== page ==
Shabbat Shalom with a Heart Healthy Dose of Torah –Vayikra

“Because the Bible said so!” If I had a dime for every instance that I have heard this line, I would be wealthy beyond words. When in a conversation with someone about scripture, and I hear this phrase, I try to reframe the conversation. In most cases, people are quoting from one English translation or another. I have to ask which translation and get met with an awkward stare. It is kind of like the bumper sticker that reads, “God wrote the King James English Bible, don’t be confused with those Hebrew or Greek translations.”

Of course, someone’s translations only amount to that person’s/those persons’ interpretations of the text. Even if read in Hebrew, without vowels or sentence structure, the text can say many things. All that said, hidden gems exist in the text. If one cannot read Hebrew, then he/she is forever foreclosed from seeing (never mind understanding) these gems.

In the first chapter of the Book of Chronicles, the first man’s name (Adam) is written with an oversized Aleph. In the first word of Leviticus (Vayikra), the aleph is tiny. Most of the time, all the letters are normal-sized. Our sages teach that when the text appears in awkward forms (and it happens spread throughout the scroll), there must be a reason. Volumes of commentary exist on these anomalies.

According to Rabbi Menachem Mendel (2nd Lubavitcher Rebbe), the small “aleph,” here speaks of Moses’ humility. While God is calling to Moses specifically, Moses remains unsure of his worthiness to hear the divine. The enlarged “aleph” for Adam speaks to his ego that ultimately got him in trouble.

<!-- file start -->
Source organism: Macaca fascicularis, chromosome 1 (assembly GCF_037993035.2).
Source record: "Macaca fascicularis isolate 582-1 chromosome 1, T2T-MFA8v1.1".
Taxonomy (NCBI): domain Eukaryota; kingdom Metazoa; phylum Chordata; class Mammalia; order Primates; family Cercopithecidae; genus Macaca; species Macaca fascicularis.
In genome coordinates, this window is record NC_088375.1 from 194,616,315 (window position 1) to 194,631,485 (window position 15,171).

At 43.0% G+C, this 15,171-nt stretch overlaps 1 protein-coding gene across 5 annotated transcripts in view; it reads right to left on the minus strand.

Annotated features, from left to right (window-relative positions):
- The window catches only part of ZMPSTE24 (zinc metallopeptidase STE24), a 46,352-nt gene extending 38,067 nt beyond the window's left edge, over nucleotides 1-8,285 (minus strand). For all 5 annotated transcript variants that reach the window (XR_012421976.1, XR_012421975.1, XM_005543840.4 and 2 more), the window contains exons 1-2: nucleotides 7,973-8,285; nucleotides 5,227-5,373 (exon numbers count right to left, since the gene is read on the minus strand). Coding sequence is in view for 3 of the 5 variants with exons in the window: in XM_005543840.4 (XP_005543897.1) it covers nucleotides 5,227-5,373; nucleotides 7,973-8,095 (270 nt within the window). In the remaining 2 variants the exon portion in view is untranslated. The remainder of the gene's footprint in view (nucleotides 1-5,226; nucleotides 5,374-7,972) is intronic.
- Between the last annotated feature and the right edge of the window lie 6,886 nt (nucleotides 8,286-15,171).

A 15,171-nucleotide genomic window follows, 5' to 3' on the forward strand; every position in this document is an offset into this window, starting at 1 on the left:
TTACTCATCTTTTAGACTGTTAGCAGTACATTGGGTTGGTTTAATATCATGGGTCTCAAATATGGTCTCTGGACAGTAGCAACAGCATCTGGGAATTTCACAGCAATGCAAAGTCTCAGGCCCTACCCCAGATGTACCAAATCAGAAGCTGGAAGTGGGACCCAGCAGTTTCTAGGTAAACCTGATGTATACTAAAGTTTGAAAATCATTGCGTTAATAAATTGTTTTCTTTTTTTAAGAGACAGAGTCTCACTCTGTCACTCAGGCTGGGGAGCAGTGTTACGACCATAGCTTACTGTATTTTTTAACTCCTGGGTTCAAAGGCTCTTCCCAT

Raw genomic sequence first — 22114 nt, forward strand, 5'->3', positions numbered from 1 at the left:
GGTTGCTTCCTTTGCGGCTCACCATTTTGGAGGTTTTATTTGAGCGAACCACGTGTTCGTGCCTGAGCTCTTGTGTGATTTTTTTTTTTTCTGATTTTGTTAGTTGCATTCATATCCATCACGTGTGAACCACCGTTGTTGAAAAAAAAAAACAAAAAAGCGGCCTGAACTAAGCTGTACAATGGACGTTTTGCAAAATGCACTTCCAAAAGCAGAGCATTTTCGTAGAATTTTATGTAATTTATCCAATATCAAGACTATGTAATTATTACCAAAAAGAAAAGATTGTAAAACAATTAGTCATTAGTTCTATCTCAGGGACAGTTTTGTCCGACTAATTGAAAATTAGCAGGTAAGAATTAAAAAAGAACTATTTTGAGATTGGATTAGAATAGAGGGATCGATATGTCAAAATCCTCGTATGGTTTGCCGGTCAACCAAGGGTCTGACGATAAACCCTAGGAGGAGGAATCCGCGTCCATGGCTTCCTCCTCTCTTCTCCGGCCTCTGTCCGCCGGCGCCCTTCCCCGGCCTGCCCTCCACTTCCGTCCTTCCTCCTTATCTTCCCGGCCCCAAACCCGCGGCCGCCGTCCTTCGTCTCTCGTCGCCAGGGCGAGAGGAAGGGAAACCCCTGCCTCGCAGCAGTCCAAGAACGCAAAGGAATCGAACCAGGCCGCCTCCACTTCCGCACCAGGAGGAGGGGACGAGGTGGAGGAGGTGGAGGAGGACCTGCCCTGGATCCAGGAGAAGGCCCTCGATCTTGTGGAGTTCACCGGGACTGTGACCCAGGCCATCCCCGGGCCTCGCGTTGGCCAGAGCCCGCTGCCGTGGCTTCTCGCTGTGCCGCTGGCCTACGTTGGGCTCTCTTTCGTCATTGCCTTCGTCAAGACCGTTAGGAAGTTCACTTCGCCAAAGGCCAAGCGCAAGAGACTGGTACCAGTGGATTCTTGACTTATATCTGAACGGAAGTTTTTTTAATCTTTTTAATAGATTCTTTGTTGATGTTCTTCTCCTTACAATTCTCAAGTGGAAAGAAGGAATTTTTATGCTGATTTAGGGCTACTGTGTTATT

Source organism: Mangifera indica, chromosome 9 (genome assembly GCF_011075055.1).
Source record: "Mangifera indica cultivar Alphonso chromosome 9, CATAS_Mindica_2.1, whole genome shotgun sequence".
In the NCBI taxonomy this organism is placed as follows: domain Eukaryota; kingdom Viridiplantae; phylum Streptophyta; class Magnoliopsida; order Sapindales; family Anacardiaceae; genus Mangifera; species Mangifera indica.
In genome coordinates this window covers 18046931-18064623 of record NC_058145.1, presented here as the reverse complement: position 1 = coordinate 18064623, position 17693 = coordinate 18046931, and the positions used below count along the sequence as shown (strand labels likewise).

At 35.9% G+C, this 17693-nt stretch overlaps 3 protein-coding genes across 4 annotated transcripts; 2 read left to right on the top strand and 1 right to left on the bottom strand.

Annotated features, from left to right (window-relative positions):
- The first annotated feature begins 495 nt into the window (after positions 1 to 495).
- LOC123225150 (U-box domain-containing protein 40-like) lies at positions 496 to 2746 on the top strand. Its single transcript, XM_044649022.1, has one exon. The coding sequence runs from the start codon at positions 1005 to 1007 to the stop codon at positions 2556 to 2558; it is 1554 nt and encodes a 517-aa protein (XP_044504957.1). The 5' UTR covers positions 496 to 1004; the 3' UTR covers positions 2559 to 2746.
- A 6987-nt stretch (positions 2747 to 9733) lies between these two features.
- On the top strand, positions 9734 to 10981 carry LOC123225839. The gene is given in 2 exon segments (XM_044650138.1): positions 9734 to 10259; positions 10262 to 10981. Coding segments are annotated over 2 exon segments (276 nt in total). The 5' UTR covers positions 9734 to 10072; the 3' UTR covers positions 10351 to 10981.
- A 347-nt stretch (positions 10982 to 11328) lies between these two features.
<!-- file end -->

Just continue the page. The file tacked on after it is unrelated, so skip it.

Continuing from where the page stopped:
While I appreciate these takes on the text; I question how Adam, who had no knowledge of even his own self-worth (or that there was such a thing), could have had an ego. Further, Moses has already been on top of the mountain and gone “panim el panim – face to face” with God. The late Rebbe is certainly entitled to his opinion, but I happen to see it in exactly the opposite manner. I immediately go to a few different ideas when confronting these texts:

First, taking the text just on the level of its appearance, the scrolls scream that there is no uniformity in the scripture. It is not static, not consistent, and not ever read as a “fait accompli – a finished product.”

Second, as to Adam, perhaps the enlarged “aleph,” reminds us that greatness is not about what one has or what one has accomplished. Simply being human is our greatest value. We dignify the simple human who has no resume, no possessions, no friends or enemies, and no influences that overwhelm his drive to celebrate being. We get so bogged down in things that, as Rabbi Abraham Joshua Heschel admonished us, we forget that “being” is a blessing.

As to the diminished “aleph” speaks to the realization that faith is not related to status. Faith is simple – simply powerful, but too many people try too hard. Faith does not manifest in how many rituals one performs. Faith manifests when one opens his/her heart to empower the spirit of love and appreciation to overcome the distractions of callousness, ignorance, and fear. One does not earn headlines because of one’s faith; one earns blessings. One does not break records because of faith. No, one does, however, garner the strength to endure life’s trials, the love to create valuable relationships, and the vision to enhance the world of everyone with whom he/she interacts.

Our faith traditions are supposed to help us grow into better humans. We need paradigms to help us know how to engage in meaningful ways. We study scripture to spawn our next wrestling match with our better selves. We don’t read the text to affirm our extant holiness; we study to learn the next path we must travel in pursuit of better appreciation. As one of my classmates once put it in context of common parlance: “We have to get over ourselves before we can understand what’s really important.”

Shabbat Shalom.